Rising violence in Mexico City led workers, especially women, to reduce hours and leave the labour force
Read “The economic burden of crime: Evidence from Mexico” by Andrea Velásquez here.
Exposure to violence can have significant economic impacts through their effects of individual behaviour. In this VoxDevTalk, Andrea Velásquez discusses her recent work leveraging a unique set of data to explore how waves of rising violence in Mexico City affect men’s and women’s labour market outcomes. Using a longitudinal dataset to track individuals over years of rising and waning violence, Velásquez tracks how individual actors modify their labour force participation following exposure to violence.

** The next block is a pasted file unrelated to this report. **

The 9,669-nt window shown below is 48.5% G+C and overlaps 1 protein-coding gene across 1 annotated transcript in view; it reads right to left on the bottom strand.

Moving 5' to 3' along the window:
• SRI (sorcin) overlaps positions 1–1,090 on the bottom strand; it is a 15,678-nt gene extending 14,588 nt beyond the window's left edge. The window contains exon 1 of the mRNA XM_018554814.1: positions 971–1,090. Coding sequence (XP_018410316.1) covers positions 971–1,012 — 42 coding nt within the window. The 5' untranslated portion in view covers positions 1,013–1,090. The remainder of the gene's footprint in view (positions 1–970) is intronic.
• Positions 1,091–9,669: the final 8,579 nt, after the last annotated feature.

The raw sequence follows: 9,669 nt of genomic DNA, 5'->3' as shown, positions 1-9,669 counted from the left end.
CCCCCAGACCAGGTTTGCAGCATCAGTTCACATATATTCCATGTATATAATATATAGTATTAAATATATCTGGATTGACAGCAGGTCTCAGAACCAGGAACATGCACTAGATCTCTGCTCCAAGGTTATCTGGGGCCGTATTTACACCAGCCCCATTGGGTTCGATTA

She finds that exposure to violence reduces labour market outcomes in the form of reduced earnings and productivity, particularly for self-employed workers. More importantly, the effect is larger among women, who become more likely to reduce working hours or leave the labour force altogether. These results highlight that policy responses to violence should take into account the negative wealth shocks imposed on civilians, and to women in particular.